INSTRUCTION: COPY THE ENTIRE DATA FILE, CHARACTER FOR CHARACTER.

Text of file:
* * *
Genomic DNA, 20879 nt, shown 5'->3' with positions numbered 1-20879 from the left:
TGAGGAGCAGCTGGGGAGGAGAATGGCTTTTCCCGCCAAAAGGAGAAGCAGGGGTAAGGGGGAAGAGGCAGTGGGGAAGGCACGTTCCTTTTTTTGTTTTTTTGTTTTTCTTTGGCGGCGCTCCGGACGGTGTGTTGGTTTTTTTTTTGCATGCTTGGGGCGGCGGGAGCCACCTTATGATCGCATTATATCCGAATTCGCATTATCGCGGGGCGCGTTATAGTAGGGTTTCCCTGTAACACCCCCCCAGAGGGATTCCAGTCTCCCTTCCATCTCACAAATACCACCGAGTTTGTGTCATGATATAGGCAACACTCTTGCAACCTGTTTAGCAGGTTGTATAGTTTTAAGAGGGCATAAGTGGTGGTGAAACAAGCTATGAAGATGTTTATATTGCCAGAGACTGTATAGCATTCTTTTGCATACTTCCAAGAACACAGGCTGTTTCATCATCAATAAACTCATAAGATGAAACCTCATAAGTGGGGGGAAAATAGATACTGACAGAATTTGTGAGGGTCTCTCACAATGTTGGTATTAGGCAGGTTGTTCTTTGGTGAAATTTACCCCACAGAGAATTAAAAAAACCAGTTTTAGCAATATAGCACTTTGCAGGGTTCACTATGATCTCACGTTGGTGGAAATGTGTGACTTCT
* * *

Genomic DNA, 20879 nt, shown 5'->3' with positions numbered 1-20879 from the left:
TGAGGAGCAGCTGGGGAGGAGAATGGCTTTTCCCGCCAAAAGGAGAAGCAGGGGTAAGGGGGAAGAGGCAGTGGGGAAGGCACGTTCCTTTTTTTGTTTTTTTGTTTTTCTTTGGCGGCGCTCCGGACGGTGTGTTGGTTTTTTTTTTGCATGCTTGGGGCGGCGGGAGCCACCTTATGATCGCATTATATCCGAATTCGCATTATCGCGGGGCGCGTTATAGTAGGGTTTCCCTGTAACACCCCCCCAGAGGGATTCCAGTCTCCCTTCCATCTCACAAATACCACCGAGTTTGTGTCATGATATAGGCAACACTCTTGCAACCTGTTTAGCAGGTTGTATAGTTTTAAGAGGGCATAAGTGGTGGTGAAACAAGCTATGAAGATGTTTATATTGCCAGAGACTGTATAGCATTCTTTTGCATACTTCCAAGAACACAGGCTGTTTCATCATCAATAAACTCATAAGATGAAACCTCATAAGTGGGGGGAAAATAGATACTGACAGAATTTGTGAGGGTCTCTCACAATGTTGGTATTAGGCAGGTTGTTCTTTGGTGAAATTTACCCCACAGAGAATTAAAAAAACCAGTTTTAGCAATATAGCACTTTGCAGGGTTCACTATGATCTCACGTTGGTGGAAATGTGTGACTTCT